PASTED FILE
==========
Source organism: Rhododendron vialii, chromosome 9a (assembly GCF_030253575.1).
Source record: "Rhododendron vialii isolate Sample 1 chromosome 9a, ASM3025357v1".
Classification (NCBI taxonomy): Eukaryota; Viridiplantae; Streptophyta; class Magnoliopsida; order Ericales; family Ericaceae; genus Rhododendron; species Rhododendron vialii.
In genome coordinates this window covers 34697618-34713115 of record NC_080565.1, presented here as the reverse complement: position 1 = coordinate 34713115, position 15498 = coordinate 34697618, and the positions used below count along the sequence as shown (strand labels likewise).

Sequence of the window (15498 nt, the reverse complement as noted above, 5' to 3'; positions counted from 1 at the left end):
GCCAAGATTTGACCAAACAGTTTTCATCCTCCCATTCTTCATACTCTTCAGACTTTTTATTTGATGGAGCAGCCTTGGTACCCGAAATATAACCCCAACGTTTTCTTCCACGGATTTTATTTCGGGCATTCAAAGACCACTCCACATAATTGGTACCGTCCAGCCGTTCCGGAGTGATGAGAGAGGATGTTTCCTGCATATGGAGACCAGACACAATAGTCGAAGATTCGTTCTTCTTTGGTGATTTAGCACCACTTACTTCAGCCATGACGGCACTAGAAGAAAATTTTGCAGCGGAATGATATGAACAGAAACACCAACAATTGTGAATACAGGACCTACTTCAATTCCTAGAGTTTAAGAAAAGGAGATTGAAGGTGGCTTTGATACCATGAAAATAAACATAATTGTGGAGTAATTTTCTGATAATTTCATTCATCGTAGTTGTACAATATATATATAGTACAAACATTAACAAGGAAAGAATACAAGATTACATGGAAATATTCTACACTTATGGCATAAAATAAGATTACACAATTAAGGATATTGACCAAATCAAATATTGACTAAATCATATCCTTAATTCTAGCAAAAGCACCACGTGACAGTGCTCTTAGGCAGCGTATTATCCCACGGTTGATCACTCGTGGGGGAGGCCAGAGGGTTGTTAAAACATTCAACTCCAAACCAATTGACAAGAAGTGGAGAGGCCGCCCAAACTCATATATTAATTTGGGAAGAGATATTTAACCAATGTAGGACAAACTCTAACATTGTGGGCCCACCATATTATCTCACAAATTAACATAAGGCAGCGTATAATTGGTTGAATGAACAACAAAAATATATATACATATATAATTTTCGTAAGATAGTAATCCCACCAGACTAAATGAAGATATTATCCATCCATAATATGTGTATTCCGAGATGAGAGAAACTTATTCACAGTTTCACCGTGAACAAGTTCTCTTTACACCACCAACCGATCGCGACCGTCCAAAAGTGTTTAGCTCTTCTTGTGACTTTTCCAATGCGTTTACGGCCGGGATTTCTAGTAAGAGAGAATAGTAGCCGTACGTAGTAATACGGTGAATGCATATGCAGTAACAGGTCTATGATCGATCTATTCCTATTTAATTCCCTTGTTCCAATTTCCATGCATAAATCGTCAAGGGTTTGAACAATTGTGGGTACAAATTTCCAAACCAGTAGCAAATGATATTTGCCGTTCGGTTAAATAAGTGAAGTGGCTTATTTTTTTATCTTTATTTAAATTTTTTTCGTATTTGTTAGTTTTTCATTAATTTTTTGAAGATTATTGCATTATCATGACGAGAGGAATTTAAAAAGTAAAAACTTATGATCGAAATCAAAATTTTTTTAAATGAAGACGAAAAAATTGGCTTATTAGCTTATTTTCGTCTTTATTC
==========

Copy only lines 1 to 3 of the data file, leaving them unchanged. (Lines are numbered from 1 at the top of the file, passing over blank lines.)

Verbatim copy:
Source organism: Rhododendron vialii, chromosome 9a (assembly GCF_030253575.1).
Source record: "Rhododendron vialii isolate Sample 1 chromosome 9a, ASM3025357v1".
Classification (NCBI taxonomy): Eukaryota; Viridiplantae; Streptophyta; class Magnoliopsida; order Ericales; family Ericaceae; genus Rhododendron; species Rhododendron vialii.